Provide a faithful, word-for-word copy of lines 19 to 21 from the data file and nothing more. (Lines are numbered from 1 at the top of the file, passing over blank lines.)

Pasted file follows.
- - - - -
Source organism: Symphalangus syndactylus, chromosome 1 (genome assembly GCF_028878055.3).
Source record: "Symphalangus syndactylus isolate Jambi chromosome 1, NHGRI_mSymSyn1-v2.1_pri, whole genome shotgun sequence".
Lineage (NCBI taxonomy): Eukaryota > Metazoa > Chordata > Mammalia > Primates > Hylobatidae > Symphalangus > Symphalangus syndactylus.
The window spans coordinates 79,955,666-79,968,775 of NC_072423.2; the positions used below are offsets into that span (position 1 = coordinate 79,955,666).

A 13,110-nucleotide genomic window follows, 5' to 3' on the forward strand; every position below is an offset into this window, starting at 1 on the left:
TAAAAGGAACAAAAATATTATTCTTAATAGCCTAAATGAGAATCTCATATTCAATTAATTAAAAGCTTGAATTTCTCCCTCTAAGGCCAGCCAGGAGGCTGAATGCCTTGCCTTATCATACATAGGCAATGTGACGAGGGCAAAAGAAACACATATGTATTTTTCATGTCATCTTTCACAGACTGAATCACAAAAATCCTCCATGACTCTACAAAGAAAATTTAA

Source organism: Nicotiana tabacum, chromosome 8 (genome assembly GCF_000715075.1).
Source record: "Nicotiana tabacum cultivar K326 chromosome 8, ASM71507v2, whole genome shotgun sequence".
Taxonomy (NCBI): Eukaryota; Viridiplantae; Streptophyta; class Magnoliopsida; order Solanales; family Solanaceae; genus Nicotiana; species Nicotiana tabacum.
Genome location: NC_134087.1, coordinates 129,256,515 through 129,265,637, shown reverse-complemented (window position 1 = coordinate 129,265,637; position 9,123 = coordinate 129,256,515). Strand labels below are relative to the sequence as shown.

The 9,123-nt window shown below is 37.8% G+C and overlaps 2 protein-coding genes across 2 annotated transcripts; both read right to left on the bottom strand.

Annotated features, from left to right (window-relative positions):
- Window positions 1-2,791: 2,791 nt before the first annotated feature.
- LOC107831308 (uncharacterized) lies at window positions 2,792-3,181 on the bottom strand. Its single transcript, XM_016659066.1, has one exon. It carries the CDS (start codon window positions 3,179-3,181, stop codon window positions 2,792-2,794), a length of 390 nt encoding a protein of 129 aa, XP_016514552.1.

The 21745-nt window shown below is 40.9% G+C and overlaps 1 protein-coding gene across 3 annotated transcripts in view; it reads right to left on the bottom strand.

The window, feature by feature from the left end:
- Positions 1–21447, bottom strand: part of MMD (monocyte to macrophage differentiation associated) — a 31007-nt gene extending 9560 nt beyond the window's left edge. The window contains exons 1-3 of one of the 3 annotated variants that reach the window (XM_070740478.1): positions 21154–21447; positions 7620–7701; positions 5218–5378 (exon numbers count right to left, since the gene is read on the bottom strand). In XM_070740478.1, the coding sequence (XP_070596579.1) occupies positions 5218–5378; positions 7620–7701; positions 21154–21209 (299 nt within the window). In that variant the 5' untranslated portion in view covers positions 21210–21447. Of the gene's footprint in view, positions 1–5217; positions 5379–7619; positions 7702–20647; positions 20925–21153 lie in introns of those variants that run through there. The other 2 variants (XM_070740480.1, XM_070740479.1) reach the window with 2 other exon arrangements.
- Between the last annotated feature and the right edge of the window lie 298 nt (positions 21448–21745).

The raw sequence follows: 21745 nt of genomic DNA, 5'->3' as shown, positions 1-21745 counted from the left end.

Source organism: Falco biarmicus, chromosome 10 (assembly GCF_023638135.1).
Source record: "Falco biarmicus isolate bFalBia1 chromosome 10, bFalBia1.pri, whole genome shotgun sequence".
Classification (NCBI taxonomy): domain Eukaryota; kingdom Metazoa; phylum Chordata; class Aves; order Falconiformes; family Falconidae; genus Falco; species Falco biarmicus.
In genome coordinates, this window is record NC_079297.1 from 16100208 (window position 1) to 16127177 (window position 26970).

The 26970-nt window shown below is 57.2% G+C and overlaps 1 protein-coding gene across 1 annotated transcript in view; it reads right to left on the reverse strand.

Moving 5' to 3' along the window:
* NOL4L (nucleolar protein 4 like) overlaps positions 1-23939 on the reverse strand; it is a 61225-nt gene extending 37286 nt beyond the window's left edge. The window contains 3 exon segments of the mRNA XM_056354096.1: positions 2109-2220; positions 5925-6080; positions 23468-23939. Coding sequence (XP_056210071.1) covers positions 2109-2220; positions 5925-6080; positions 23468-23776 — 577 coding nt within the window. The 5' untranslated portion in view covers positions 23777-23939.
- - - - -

The raw sequence follows: 21745 nt of genomic DNA, 5'->3' as shown, positions 1-21745 counted from the left end.

Source organism: Falco biarmicus, chromosome 10 (assembly GCF_023638135.1).
Source record: "Falco biarmicus isolate bFalBia1 chromosome 10, bFalBia1.pri, whole genome shotgun sequence".